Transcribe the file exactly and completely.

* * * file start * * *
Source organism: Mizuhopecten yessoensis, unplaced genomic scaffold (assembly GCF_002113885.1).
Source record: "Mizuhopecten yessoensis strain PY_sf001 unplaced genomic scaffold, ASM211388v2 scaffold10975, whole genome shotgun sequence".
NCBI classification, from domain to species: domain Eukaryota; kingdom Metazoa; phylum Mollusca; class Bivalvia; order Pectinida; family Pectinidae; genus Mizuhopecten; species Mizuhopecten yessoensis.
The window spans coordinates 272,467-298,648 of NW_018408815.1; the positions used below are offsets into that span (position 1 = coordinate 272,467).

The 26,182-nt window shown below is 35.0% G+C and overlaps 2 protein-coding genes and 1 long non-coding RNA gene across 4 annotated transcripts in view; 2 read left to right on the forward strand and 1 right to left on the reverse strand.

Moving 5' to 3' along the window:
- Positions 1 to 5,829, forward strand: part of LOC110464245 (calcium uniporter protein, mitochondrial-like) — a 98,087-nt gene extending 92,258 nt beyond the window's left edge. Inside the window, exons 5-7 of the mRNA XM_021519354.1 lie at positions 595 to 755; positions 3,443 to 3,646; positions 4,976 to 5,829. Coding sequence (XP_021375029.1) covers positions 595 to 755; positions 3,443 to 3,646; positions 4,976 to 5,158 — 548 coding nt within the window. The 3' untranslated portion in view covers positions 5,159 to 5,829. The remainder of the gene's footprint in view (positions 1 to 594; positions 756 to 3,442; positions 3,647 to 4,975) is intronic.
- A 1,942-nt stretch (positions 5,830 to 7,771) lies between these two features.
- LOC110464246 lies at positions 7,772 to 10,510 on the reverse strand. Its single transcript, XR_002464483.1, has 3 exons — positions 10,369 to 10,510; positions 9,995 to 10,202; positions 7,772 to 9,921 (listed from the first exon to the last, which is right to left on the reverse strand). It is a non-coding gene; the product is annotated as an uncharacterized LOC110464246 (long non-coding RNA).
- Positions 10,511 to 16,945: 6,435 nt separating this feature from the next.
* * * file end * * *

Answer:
Source organism: Mizuhopecten yessoensis, unplaced genomic scaffold (assembly GCF_002113885.1).
Source record: "Mizuhopecten yessoensis strain PY_sf001 unplaced genomic scaffold, ASM211388v2 scaffold10975, whole genome shotgun sequence".
NCBI classification, from domain to species: domain Eukaryota; kingdom Metazoa; phylum Mollusca; class Bivalvia; order Pectinida; family Pectinidae; genus Mizuhopecten; species Mizuhopecten yessoensis.
The window spans coordinates 272,467-298,648 of NW_018408815.1; the positions used below are offsets into that span (position 1 = coordinate 272,467).

The 26,182-nt window shown below is 35.0% G+C and overlaps 2 protein-coding genes and 1 long non-coding RNA gene across 4 annotated transcripts in view; 2 read left to right on the forward strand and 1 right to left on the reverse strand.

Moving 5' to 3' along the window:
- Positions 1 to 5,829, forward strand: part of LOC110464245 (calcium uniporter protein, mitochondrial-like) — a 98,087-nt gene extending 92,258 nt beyond the window's left edge. Inside the window, exons 5-7 of the mRNA XM_021519354.1 lie at positions 595 to 755; positions 3,443 to 3,646; positions 4,976 to 5,829. Coding sequence (XP_021375029.1) covers positions 595 to 755; positions 3,443 to 3,646; positions 4,976 to 5,158 — 548 coding nt within the window. The 3' untranslated portion in view covers positions 5,159 to 5,829. The remainder of the gene's footprint in view (positions 1 to 594; positions 756 to 3,442; positions 3,647 to 4,975) is intronic.
- A 1,942-nt stretch (positions 5,830 to 7,771) lies between these two features.
- LOC110464246 lies at positions 7,772 to 10,510 on the reverse strand. Its single transcript, XR_002464483.1, has 3 exons — positions 10,369 to 10,510; positions 9,995 to 10,202; positions 7,772 to 9,921 (listed from the first exon to the last, which is right to left on the reverse strand). It is a non-coding gene; the product is annotated as an uncharacterized LOC110464246 (long non-coding RNA).
- Positions 10,511 to 16,945: 6,435 nt separating this feature from the next.